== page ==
When will the government place Canadian veterans on its priority list?

Public ServiceStatements By Members

1:55 p.m.


Eugène Bellemare Liberal Ottawa—Orléans, ON

Mr. Speaker, Canadians should take pride in a professional public service.

It is comforting to know that the President of the Privy Council will soon introduce a bill to protect conscientious public servants who blow the whistle on wrongdoings at the workplace. Such legislation must protect serious whistleblowers and those who are wrongfully accused either accidentally or purposely.

The key to success for whistleblower legislation rests on protecting the career of honest employees and the integrity of the public service.

Tony BethellStatements By Members

1:55 p.m.


Murray Calder Liberal Dufferin—Peel—Wellington—Grey, ON

Mr. Speaker, I rise today to pay tribute to Tony Bethell, a second world war fighter pilot who was among the survivors of a German prisoner of war camp. Mr. Bethell died this week at his home in my riding at the age of 81.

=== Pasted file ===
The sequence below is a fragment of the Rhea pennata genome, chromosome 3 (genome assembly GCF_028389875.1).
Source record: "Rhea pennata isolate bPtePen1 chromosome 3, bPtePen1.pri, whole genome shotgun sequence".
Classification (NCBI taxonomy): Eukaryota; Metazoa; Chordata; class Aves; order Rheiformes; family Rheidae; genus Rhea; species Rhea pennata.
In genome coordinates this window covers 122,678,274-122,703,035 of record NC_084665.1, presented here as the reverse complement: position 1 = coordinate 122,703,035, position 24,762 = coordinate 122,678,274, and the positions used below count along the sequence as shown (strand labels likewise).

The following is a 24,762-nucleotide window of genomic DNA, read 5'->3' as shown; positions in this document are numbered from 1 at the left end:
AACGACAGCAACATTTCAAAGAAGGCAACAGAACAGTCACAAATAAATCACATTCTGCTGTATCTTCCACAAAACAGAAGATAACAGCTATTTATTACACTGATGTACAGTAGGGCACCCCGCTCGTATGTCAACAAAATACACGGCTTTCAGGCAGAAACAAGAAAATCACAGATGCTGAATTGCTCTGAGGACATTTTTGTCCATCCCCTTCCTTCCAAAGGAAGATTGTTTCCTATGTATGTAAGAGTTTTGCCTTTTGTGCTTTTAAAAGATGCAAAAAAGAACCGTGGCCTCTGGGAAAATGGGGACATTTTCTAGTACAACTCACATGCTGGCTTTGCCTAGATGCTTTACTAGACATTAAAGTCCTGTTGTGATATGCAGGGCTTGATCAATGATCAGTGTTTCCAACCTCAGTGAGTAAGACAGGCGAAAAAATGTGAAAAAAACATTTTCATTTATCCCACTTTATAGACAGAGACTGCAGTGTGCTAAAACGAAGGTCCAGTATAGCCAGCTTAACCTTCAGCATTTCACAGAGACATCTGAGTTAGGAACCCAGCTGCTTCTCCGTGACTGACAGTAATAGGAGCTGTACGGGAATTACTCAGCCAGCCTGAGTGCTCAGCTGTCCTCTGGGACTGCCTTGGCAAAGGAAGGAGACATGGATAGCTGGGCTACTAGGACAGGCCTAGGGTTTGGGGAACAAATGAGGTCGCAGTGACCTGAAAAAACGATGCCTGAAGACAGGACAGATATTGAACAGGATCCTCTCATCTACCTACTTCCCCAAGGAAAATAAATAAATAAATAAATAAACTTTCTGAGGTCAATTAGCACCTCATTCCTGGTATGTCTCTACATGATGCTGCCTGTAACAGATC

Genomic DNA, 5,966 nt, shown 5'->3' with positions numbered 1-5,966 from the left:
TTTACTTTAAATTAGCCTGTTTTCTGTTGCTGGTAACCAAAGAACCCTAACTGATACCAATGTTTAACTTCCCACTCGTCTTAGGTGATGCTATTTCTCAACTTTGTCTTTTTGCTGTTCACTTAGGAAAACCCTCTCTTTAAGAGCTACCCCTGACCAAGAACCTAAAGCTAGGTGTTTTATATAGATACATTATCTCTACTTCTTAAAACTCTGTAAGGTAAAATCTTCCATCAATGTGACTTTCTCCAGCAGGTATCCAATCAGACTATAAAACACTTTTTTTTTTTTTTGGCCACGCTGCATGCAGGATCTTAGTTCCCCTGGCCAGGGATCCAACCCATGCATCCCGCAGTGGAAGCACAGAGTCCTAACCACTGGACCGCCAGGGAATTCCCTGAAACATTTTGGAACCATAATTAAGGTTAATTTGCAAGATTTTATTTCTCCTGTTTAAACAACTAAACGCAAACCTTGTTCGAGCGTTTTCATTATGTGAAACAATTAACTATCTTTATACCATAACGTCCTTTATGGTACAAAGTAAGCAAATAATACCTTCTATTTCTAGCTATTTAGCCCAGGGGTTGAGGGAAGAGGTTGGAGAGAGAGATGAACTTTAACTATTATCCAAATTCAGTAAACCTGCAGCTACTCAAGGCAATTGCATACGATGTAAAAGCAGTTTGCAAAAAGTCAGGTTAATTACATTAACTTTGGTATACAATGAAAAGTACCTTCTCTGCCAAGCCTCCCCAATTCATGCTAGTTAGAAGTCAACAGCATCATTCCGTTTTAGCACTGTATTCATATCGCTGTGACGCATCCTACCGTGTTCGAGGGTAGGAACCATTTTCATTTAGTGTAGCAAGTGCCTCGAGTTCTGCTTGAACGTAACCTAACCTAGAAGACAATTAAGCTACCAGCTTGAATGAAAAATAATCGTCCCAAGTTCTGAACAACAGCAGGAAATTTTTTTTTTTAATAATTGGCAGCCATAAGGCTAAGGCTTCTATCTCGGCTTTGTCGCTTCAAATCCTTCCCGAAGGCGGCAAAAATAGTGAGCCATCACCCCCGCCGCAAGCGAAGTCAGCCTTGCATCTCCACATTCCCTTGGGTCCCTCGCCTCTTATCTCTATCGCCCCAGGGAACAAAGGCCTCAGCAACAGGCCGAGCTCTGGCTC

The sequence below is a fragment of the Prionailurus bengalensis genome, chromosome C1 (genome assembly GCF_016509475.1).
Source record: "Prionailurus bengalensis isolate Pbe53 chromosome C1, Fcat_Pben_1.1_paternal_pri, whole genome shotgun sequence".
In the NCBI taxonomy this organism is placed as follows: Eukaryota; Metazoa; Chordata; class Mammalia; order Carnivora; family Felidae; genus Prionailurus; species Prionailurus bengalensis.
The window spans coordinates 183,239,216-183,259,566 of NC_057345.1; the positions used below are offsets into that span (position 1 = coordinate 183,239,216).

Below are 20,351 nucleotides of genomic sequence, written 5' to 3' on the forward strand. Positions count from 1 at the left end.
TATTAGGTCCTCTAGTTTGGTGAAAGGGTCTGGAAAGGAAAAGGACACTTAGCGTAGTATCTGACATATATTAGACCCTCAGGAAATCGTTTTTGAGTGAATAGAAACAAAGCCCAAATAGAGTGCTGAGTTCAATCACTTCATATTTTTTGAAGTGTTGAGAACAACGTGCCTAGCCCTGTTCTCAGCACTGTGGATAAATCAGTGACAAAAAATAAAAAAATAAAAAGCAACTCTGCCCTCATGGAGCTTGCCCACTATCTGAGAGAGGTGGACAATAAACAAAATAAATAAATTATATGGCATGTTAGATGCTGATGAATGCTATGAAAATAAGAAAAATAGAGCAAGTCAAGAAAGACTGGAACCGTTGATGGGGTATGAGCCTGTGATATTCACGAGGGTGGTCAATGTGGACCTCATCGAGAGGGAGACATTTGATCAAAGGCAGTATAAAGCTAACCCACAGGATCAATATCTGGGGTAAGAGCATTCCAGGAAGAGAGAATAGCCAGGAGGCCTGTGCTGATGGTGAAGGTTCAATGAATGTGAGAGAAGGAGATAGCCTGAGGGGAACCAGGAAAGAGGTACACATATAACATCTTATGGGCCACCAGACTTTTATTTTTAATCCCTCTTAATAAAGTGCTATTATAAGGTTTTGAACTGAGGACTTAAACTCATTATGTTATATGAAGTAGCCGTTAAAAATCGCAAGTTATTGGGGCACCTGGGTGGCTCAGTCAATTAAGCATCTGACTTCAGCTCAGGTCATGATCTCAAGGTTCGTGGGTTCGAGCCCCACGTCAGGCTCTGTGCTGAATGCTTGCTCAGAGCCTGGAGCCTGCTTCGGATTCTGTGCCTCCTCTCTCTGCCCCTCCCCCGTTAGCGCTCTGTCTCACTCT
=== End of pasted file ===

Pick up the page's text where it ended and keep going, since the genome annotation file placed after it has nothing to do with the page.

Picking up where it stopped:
Mr. Bethell spent three years in the POW camp Stalag Luft. Bethell was among 23 participants involved in a mass breakout from the camp known as “The Great Escape”. Stalag Luft was supposed to be more secure than any other prison camp, but a daring tunnel escape was planned by prisoners so that the Germans could not go and fight at the front lines.

Bethell is remembered by his family as a man of great strength and character. We here in the House would agree with that. He is survived by his wife Lorna, several grown children and 14 grandchildren.

On behalf of all members of the House, I wish to extend our sincere sympathy and condolences to his family and friends.

Éco-NatureStatements By Members

2 p.m.


Raymonde Folco Liberal Laval West, QC

Mr. Speaker, a few days ago, the Éco-Nature agency won the 2003 Aventure Écotourisme Québec award for good environmental practices.